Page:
Early Sunday morning I checked the Lowes/Walmart pond for waterfowl. Most of the 800+ Canada Geese and 2 Greater White-Fronted Geese were gone. But there were still a couple of Common Mergansers and American Black Ducks, both uncommon for this area. And speaking of uncommon I posted that there was only one previous record of Greater White-Fronted Geese in the county. I got an email from Tom who lives in the SW corner of the county that he had one at his place on January 27, 2008. Thanks for the info Tom.
With the end of most of the hunting seasons on January 31 I can get back to what I like to do best in winter. Get out looking for uncommon winter owls and exploring new areas for habitat that might be good during migration. In other words BushWhacking.
So Sunday afternoon I drove to Johnson County Park and proceeded to walk the next 3 hours checking pine trees for owl roosting areas. It is a mixture of slow going through brush and then faster pace walking to the next area. I didn’t find any roosting sites but did find a few spots that looked like they might have been used by birds on a couple of occasions. And as usual on these winter jaunts, I didn’t see another soul in the entire 3 hours.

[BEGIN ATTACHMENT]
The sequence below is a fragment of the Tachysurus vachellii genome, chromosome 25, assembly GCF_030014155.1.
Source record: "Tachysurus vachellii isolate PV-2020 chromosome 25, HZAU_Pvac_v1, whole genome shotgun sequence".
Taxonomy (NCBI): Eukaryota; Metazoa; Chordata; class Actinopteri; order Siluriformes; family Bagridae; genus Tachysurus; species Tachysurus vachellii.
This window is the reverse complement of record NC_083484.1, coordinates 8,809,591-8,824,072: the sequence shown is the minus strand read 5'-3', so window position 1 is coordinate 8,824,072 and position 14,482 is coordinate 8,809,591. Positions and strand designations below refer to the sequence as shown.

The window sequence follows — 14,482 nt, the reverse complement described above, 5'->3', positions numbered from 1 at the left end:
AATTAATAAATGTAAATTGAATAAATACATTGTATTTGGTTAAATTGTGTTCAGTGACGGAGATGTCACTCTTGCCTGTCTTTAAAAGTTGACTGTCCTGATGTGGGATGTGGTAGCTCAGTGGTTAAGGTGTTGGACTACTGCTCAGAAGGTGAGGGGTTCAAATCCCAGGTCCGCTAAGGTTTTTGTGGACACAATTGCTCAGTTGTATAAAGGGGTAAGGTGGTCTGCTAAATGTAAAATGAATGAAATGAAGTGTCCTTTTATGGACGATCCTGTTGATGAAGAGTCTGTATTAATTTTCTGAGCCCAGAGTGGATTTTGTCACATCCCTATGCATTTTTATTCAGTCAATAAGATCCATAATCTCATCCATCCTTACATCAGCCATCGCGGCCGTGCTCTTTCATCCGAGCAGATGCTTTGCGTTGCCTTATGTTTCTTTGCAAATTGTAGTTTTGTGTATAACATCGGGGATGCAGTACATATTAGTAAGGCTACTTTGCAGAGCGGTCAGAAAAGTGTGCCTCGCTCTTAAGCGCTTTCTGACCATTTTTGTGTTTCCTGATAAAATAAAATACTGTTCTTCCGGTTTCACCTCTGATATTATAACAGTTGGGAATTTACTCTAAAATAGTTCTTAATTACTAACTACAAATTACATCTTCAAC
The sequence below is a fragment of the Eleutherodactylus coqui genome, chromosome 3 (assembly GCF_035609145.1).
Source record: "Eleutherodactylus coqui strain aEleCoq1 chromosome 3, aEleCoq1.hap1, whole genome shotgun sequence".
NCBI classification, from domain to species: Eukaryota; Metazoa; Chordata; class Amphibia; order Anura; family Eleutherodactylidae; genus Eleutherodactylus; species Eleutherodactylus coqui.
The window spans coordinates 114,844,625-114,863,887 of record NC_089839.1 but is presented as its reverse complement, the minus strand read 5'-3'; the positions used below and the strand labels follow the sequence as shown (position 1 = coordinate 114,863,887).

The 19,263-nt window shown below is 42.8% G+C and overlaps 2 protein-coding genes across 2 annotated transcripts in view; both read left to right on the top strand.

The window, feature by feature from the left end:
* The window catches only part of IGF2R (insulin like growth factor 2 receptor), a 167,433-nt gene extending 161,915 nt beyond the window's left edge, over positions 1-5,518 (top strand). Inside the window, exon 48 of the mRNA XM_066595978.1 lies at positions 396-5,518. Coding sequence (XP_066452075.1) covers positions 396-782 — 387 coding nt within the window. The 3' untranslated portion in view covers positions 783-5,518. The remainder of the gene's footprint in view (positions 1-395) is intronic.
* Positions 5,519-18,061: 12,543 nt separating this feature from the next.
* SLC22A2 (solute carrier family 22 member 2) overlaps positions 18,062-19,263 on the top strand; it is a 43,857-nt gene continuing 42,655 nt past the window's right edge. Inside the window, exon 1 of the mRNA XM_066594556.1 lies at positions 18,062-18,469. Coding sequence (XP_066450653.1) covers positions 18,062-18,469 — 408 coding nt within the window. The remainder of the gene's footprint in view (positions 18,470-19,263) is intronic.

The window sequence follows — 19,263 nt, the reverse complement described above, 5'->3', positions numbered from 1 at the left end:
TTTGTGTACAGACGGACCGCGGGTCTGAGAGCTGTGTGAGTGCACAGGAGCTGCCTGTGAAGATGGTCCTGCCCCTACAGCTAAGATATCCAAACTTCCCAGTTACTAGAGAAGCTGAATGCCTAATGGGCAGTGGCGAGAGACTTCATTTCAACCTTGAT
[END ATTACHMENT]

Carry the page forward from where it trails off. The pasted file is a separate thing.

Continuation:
Bird wise it was slow except for an obliging Red-shouldered Hawk.
There was also a Northern Harrier being harassed by crows and a Red-tailed flew over. Otherwise a flock of White-crowned and White-throated sparrows along with some Northern Cardinals and a Northern Mockingbird were all I came across.
And as the walk was concluding a gun went off in the distance. This started a Barred Owl calling in the woods ahead of me. It kept calling for the last 10 minutes of the walk. A good way to end the day.